Dixie State University Library & Learning Services, including the Library, Special Collections & Archives, the Writing Center, and the Academic Performance Centers, provides the resources necessary to facilitate research and enhance the curriculum and programs of Dixie State University. Library & Learning Services delivers innovative services and opportunities, both of which promote and support learning and intellectual engagement for students, faculty, staff, and community.
Dixie State University Library & Learning Services is central to the learning environment of DSU and is a welcoming destination for the discovery and creation of knowledge both physically and online. We will excel in offering expert guidance, valuable resources, and state of the art technologies. We will enhance students’ learning and will foster a welcoming atmosphere that encourages diversity, exploration, positive learning, and personal development.
We are committed to:
1. Embed Information Literacy into the Curriculum
Core Theme 1 Learning
ILOs: Skills, Knowledge
Create modules or tool-kits for faculty integration into classes
Create research class focused on grad students/capstone classes
2. Expand Resources and Enhance Services
Core Theme 1 Learning
ILOs: Skills, Knowledge, Innovation
Expand tutoring services to online and remote locations
Build digital collections infrastructure
Provide leadership for OER on campus
Pursue PTRC designation
Create assessment plan including user surveys
3. Remove Barriers to Access and Improve Efficiencies
Core Theme 1 Learning
ILOs: Innovation, Grit
Implement new circulation procedures with extended checkouts
Re-evaluate and revise internal policies, procedures, and guidelines
Redesign web pages for improved user experience and accessibility
Engage faculty in Learning Services
For more detail on individual departments see individual department reports.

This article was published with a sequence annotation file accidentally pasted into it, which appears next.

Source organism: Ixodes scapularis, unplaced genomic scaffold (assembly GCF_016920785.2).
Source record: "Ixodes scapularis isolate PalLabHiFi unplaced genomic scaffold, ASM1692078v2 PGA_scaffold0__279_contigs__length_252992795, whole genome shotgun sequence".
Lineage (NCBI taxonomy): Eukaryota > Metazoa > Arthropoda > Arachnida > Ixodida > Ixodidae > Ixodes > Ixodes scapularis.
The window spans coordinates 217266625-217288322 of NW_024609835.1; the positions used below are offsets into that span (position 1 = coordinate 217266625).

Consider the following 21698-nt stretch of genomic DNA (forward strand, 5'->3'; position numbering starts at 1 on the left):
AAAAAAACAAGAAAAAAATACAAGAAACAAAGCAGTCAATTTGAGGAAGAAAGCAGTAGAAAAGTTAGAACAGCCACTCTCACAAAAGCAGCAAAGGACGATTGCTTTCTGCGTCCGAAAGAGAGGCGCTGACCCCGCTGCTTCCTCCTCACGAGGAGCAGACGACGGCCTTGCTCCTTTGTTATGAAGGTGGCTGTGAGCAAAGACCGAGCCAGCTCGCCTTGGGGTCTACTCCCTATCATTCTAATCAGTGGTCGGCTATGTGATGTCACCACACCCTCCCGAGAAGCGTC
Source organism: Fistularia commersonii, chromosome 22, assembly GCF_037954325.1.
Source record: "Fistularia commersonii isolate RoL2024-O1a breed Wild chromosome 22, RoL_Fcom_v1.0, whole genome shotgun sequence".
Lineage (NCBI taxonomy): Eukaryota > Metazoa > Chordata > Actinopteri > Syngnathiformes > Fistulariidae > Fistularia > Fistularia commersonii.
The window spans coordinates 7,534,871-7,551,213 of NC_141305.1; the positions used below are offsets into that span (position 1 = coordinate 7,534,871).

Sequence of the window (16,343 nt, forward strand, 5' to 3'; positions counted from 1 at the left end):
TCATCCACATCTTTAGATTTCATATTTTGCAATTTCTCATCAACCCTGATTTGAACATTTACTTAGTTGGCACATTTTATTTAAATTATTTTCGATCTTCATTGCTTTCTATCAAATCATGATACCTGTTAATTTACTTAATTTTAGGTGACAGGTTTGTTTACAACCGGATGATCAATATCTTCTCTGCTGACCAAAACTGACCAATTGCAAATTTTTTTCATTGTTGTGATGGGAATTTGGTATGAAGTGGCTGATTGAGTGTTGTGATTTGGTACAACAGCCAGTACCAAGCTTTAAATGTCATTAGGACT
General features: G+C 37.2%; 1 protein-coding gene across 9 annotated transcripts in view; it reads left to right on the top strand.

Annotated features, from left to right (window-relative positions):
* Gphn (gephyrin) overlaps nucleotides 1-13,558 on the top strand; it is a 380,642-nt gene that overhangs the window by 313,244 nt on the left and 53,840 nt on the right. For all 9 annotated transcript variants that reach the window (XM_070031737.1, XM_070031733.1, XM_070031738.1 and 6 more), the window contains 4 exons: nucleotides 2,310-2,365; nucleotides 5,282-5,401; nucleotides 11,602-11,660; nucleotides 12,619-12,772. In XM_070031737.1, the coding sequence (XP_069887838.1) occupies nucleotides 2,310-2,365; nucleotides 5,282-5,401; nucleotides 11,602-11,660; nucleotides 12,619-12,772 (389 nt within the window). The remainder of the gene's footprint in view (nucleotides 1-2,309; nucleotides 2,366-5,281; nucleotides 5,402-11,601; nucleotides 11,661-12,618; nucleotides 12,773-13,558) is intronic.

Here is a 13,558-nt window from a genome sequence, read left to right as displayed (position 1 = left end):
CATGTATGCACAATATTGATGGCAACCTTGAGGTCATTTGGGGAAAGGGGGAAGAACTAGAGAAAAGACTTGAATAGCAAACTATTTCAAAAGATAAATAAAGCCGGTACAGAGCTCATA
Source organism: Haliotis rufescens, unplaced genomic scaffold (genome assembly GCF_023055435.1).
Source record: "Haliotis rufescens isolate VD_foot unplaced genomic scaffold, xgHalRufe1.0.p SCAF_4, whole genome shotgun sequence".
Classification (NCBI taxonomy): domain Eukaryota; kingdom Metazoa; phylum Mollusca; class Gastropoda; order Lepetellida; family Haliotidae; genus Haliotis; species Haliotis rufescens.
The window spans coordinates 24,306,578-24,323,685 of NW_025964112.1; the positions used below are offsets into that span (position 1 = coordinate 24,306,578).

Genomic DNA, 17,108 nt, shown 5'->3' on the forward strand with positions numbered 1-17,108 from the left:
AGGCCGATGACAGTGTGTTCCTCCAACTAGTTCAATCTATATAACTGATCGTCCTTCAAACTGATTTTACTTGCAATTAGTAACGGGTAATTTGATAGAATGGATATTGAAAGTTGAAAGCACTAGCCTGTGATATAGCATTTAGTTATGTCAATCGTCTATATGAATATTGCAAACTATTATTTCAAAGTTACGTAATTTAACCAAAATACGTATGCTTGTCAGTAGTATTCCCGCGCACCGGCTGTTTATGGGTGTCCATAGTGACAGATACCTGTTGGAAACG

All departments in Library & Learning Services saw continued growth in the use of services. This is consistent with our mission to promote and support learning and intellectual engagement for students, faculty, staff, and community. A focus this year was also on improving efficiencies and becoming more user-centered. Major efforts this year included the establishment of a mission, vision and values statement and the setting of strategic goals.
Between July 1, 2017 and May 15, 2018 the reading room was used in-person by students, professors, people representing a business, and by community members for personal use. There were 311 total visits to the reading room, but there were only 112 unique individuals who visited, which means that 199 of the visits were repeat visits by some of the 112 researchers. Of the 311 total research visits, 126 were students, mostly focused on fulfilling class assignments and research papers. 132 individuals (personal) were researching for publications they were writing, family/local history, or to make use of our equipment. Forty-five instructors/professors used the collection for class assignments, publications, and use of our equipment. Nine individuals working on behalf of businesses, mostly local cultural institutions, research family/local history and used our equipment. Other uses by researchers included equipment use such as research computer, scanner, audio recording equipment, and microfilm reader assistance. This year’s use demonstrates a ~60% growth in the number of students using materials over the previous year for the same dates. Also this year, Special Collections & Archives employees and the Library administrative assistant took over the administration and planning of the Juanita Brooks Lecture Series, from Doug Alder who had administered the series for its first 34 years. In doing so the Library has made it truly a DSU event that invites community participation. For the first time, the series has conformed to DSU marketing requirements. This year’s presentation had ~350 people attend which is comparable to previous years.